Alcatraz: Did Escapees Survive? Great White Shark Video: Could They Have Made It?

In the days leading up to the day that the History Channel aired a documentary that purports to offer evidence that Frank Morris, John Anglin, and Clarence Anglin could have survived, a video showing great white sharks in a frenzy was uploaded to YouTube. Considering the sharks in the area, could the inmates even be alive now? Some say they have been photographed in Brazil.

The YouTube user who uploaded the shark video, apparently taken near or on Alcatraz Island, Meredith Coppolo Shindler, states “Guess we know what happened to the few escapees!”

According to the SF Gate, the three Alcatraz inmates spent over two years plotting an escape that included the use of a rubber raft and attempting to navigate San Francisco Bay. The FBI’s official view is that the men drowned. Similar to Andy DuFresne, in the short story by Stephen King, Rita Hayworth and Shawshank Redemption, and the film, indexed with IMDb, that almost religiously follows it, The Shawshank Redemption, the Alcatraz escapees dug holes with spoons over a long period of time, slowing plotting their escapes.

Does this new shark footage, perhaps, offer up some type of anecdote to the story that the three men successfully escaped from Alcatraz? Looking to the fact that there are numerous companies offering small boat rentals, as evidenced by a Google Search, in and around San Francisco Bay, it would seem that the journey might not have been all that the FBI thought it was. Long distance swimmers have covered much greater territory. Alcatraz is only about 1.25 miles from shore at its closest point.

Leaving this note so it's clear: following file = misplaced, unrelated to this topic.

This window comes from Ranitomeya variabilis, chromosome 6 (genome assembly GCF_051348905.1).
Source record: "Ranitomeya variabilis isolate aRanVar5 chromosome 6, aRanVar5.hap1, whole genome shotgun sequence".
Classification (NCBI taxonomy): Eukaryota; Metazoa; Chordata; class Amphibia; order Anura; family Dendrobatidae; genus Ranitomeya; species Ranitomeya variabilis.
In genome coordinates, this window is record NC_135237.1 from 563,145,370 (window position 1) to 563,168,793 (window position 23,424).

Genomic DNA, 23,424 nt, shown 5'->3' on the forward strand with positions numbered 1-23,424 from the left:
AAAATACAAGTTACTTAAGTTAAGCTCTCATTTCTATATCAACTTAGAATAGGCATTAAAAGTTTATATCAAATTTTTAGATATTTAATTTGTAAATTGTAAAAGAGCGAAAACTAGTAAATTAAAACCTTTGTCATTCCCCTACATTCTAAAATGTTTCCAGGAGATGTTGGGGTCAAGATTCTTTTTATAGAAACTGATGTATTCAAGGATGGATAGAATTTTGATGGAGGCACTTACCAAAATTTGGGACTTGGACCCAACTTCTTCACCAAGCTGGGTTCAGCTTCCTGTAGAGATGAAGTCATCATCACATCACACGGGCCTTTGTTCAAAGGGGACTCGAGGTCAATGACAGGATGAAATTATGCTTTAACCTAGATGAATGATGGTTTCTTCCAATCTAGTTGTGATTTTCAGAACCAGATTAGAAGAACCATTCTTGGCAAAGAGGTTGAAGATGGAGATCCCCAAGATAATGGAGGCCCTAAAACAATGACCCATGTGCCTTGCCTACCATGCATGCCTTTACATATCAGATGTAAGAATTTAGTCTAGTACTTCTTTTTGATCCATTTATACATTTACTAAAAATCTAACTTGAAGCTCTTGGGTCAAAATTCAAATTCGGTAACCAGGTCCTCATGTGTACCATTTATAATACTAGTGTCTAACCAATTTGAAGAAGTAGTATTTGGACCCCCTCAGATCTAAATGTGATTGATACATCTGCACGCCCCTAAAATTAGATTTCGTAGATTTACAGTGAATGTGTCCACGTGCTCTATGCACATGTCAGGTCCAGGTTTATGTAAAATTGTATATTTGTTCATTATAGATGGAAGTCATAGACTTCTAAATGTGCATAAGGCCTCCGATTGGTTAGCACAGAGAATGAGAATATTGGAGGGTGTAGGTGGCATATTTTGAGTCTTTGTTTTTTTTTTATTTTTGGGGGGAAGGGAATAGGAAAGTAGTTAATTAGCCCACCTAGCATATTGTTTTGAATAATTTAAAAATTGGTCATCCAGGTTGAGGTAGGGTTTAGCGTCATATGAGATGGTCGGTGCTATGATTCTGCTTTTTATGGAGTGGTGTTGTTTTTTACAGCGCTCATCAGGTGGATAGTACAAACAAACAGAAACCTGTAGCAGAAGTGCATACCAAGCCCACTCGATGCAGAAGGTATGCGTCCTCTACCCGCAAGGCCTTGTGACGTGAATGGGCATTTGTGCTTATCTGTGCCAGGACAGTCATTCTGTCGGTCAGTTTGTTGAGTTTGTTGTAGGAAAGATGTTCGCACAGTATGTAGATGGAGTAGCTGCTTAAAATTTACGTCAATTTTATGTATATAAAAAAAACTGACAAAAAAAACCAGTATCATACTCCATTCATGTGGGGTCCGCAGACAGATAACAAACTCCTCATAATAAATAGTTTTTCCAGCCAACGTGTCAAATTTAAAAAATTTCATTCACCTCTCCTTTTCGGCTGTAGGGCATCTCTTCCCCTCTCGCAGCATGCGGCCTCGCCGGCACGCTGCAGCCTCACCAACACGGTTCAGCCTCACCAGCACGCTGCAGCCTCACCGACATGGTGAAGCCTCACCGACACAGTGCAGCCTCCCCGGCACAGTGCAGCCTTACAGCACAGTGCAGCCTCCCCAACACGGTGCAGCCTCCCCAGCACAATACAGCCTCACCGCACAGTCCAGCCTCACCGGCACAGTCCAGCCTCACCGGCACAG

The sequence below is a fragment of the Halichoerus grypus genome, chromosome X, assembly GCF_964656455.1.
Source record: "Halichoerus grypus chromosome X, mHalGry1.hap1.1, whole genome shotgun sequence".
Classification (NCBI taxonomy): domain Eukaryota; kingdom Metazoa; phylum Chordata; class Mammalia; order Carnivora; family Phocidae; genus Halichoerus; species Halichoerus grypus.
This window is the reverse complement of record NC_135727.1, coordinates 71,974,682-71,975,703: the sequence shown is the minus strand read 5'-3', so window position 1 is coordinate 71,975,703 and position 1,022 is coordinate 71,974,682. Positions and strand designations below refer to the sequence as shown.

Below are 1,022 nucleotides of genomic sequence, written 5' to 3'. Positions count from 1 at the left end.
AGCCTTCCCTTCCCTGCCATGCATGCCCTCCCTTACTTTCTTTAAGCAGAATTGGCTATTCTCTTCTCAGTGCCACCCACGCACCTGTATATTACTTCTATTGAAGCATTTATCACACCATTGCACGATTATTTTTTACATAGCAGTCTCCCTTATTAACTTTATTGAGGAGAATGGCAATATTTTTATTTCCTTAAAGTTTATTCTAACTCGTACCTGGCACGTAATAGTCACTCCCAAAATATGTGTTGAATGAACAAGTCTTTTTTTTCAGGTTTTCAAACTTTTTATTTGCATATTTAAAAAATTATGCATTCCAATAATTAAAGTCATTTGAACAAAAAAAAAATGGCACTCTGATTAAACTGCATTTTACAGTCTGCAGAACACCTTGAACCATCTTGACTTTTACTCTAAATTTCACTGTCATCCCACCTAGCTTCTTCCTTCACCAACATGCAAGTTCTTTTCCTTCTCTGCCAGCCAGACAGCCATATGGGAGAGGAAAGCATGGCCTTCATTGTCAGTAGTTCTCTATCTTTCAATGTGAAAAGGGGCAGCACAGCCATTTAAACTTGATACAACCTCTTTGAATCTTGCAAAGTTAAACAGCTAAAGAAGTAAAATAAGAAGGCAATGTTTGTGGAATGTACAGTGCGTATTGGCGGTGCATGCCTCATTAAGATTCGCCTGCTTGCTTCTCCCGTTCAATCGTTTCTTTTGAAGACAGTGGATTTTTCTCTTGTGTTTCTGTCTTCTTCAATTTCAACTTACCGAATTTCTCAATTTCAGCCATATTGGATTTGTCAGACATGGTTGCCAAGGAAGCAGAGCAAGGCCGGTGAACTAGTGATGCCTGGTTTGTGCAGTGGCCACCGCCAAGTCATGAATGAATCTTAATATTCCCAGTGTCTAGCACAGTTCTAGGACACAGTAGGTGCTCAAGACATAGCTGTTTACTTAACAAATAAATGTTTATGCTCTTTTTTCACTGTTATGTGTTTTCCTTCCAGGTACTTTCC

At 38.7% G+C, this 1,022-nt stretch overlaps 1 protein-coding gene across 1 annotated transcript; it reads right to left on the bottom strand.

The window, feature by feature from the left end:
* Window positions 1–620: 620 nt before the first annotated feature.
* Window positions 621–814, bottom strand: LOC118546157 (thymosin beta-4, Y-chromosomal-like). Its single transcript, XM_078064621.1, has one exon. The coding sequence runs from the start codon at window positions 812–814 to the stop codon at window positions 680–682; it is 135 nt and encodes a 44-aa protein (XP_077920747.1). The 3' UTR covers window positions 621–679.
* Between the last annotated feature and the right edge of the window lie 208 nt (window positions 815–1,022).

Could the Alcatraz escapees still be alive? Could the brothers who escaped Alcatraz in 1962 have survived? Alcatraz Island in 2013. [Photo by Jamie Squire / Getty Images]A whole chorus of teen-aged girls have crossed Lake Ontario, a reported 32 mile-journey, reports the Toronto Star, and at least one woman swam the English Channel, reports Lost Swimming. Not to mention the woman that swam a 30 mile-route across the entire San Francisco Bay, as reported by the SF Gate. Each of these journeys would seem to make what the Alcatraz escapees faced comparatively tame.

The fact that many people enjoy water activities doesn’t negate that the fact that the men could have been attacked by a great white shark, but it would seem that the Alcatraz escapees could have survived the journey quite easily. There were only six “unprovoked shark attacks” up and down all of the California coast in 2014, according to the Los Angeles Times.

The artist Ai Weiwei “transformed the utilitarian” fixtures of the Alcatraz hospital into an art exhibit in late 2014 and early 2015 by filling them with carefully crafted ceramic flower petals. Thirty-six attempts were made by Alcatraz inmates to escape. Seven were killed by gunfire. Two are reported to have “drowned” and five, including the Anglin brothers and Frank Morris, are unaccounted for, according to Alcatraz History. The film Murder in the First deals with an Alcatraz inmate, said to be inspired by Henry Young, who spent long periods in solitary confinement, and casts a shadow on the treatment of prisoners at the penitentiary. The film received 7.3 out of 10 stars from IMDb users.


According to users on Twitter who report to have watched the History Channel documentary, two of the Alcatraz escapees, brothers John and Clarence Anglin, appeared in photographs purported to have been taken in South America in 1975. Others on the social media platform professed a newfound belief that the escapees are “100% alive and still out there.”

David and Ken Widner are said to be the nephews of the Anglin brother escapees and are featured in the special. The program is titled, “Alcatraz: Search For The Truth.”

Are the Alcatraz escapees alive in Brazil? “Ai Weiwei’s ‘Blossom‘ installation” on Alcatraz Island. A new History Channel special investigates if escapees could have survived. [Photo by Justin Sullivan / Getty Images][Feature Photo by Jamie Squire / Getty Images]